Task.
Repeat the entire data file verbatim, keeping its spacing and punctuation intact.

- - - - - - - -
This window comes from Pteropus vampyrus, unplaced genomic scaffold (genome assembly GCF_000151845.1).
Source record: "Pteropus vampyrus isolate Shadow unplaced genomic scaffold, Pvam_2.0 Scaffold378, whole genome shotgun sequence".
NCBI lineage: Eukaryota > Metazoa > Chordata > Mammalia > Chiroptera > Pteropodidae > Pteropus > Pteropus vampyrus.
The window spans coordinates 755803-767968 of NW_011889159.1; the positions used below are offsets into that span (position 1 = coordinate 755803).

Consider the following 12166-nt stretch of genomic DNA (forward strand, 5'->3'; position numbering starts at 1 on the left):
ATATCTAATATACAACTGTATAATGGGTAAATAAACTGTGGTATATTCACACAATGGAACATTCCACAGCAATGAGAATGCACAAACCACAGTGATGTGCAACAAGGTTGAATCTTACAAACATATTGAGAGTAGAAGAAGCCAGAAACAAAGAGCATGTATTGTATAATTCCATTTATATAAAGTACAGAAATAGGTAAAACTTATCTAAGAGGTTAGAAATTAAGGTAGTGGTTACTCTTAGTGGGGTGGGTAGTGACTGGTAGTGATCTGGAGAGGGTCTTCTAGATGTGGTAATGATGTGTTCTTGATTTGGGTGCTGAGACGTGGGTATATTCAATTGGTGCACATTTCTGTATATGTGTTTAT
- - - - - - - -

This window comes from Pteropus vampyrus, unplaced genomic scaffold (genome assembly GCF_000151845.1).
Source record: "Pteropus vampyrus isolate Shadow unplaced genomic scaffold, Pvam_2.0 Scaffold378, whole genome shotgun sequence".
NCBI lineage: Eukaryota > Metazoa > Chordata > Mammalia > Chiroptera > Pteropodidae > Pteropus > Pteropus vampyrus.
The window spans coordinates 755803-767968 of NW_011889159.1; the positions used below are offsets into that span (position 1 = coordinate 755803).

Consider the following 12166-nt stretch of genomic DNA (forward strand, 5'->3'; position numbering starts at 1 on the left):
ATATCTAATATACAACTGTATAATGGGTAAATAAACTGTGGTATATTCACACAATGGAACATTCCACAGCAATGAGAATGCACAAACCACAGTGATGTGCAACAAGGTTGAATCTTACAAACATATTGAGAGTAGAAGAAGCCAGAAACAAAGAGCATGTATTGTATAATTCCATTTATATAAAGTACAGAAATAGGTAAAACTTATCTAAGAGGTTAGAAATTAAGGTAGTGGTTACTCTTAGTGGGGTGGGTAGTGACTGGTAGTGATCTGGAGAGGGTCTTCTAGATGTGGTAATGATGTGTTCTTGATTTGGGTGCTGAGACGTGGGTATATTCAATTGGTGCACATTTCTGTATATGTGTTTAT